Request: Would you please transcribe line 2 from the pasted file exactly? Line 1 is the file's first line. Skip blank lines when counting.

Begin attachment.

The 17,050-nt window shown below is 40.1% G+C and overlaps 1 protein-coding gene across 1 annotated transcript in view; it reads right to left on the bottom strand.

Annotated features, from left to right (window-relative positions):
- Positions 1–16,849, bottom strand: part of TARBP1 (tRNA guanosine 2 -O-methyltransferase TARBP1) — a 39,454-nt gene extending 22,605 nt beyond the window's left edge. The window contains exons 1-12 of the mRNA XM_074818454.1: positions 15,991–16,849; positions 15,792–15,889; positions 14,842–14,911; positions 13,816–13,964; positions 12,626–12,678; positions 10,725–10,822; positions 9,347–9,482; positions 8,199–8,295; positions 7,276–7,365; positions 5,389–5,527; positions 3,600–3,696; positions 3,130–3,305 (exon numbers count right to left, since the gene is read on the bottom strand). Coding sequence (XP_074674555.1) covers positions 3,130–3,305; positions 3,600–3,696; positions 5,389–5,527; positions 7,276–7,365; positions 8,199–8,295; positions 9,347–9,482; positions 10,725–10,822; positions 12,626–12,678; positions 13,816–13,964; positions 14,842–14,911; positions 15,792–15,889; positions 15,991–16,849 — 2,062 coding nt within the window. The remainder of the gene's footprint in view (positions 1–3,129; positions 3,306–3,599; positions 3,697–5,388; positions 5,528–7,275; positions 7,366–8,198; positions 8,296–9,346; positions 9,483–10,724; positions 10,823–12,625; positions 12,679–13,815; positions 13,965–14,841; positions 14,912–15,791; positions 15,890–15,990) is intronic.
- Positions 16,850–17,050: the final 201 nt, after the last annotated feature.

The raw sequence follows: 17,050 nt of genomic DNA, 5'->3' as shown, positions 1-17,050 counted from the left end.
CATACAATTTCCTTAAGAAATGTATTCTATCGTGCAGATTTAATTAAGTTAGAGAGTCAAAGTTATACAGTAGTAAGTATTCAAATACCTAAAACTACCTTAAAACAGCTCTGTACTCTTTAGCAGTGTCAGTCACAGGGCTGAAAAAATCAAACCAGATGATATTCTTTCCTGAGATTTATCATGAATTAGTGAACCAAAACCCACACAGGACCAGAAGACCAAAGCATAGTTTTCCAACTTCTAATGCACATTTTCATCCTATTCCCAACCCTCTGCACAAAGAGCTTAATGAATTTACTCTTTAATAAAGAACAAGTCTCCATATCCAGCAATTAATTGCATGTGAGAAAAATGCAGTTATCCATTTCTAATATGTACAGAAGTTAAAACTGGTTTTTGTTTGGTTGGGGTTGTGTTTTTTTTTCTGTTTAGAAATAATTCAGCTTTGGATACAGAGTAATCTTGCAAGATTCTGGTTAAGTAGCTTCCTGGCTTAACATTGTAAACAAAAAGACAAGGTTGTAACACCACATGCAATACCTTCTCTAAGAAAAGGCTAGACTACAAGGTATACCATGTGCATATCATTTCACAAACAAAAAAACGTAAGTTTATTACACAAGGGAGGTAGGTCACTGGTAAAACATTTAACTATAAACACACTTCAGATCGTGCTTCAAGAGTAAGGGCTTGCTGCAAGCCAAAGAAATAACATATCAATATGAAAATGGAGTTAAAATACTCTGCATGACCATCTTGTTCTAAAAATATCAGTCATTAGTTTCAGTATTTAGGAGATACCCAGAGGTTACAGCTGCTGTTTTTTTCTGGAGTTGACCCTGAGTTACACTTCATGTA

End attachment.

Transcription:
Annotated features, from left to right (window-relative positions):